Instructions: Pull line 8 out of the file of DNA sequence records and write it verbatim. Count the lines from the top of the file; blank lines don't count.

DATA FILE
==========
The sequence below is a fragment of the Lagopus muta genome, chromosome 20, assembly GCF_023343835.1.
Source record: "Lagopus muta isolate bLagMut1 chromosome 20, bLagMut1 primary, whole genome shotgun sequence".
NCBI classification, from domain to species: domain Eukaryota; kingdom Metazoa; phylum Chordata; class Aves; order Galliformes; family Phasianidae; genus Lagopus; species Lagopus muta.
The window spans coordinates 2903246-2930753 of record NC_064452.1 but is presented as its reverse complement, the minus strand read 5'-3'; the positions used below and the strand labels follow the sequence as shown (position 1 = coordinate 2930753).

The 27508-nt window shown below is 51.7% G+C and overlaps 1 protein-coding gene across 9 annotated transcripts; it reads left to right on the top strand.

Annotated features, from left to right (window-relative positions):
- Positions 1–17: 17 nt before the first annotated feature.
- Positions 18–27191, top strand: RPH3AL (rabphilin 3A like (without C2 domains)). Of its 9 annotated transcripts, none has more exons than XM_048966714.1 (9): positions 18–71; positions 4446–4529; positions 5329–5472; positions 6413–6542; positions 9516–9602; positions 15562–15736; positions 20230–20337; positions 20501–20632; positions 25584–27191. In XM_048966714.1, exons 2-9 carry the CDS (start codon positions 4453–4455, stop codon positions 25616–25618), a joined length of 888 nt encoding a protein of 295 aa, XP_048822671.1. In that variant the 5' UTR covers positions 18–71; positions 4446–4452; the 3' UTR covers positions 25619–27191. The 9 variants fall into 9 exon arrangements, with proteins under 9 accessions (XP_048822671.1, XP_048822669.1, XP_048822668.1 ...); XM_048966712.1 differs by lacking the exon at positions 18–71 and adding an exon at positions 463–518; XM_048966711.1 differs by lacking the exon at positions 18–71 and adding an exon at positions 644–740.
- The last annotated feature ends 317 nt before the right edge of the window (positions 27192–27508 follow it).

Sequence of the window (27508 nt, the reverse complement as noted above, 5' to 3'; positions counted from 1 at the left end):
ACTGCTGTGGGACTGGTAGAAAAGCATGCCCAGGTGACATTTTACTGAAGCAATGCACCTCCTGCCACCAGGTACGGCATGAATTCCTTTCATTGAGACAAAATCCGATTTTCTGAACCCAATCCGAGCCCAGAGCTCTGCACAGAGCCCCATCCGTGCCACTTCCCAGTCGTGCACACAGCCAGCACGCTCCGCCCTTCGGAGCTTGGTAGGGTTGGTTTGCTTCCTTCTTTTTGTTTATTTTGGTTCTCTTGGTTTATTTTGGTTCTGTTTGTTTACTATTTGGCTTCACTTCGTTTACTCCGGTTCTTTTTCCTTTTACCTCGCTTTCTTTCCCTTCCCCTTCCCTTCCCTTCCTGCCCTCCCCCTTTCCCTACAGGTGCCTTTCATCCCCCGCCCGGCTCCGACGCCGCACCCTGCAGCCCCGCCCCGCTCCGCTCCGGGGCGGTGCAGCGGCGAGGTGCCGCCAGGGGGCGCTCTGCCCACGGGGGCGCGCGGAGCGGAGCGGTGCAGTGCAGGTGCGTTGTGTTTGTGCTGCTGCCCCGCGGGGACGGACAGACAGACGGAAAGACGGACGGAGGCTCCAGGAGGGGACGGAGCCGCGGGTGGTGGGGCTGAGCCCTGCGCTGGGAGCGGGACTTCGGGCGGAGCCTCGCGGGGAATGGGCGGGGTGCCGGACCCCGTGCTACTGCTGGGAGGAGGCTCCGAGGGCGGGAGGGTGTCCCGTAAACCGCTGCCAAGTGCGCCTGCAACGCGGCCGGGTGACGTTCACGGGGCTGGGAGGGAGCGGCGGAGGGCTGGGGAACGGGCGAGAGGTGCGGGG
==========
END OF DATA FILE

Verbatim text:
- Positions 18–27191, top strand: RPH3AL (rabphilin 3A like (without C2 domains)). Of its 9 annotated transcripts, none has more exons than XM_048966714.1 (9): positions 18–71; positions 4446–4529; positions 5329–5472; positions 6413–6542; positions 9516–9602; positions 15562–15736; positions 20230–20337; positions 20501–20632; positions 25584–27191. In XM_048966714.1, exons 2-9 carry the CDS (start codon positions 4453–4455, stop codon positions 25616–25618), a joined length of 888 nt encoding a protein of 295 aa, XP_048822671.1. In that variant the 5' UTR covers positions 18–71; positions 4446–4452; the 3' UTR covers positions 25619–27191. The 9 variants fall into 9 exon arrangements, with proteins under 9 accessions (XP_048822671.1, XP_048822669.1, XP_048822668.1 ...); XM_048966712.1 differs by lacking the exon at positions 18–71 and adding an exon at positions 463–518; XM_048966711.1 differs by lacking the exon at positions 18–71 and adding an exon at positions 644–740.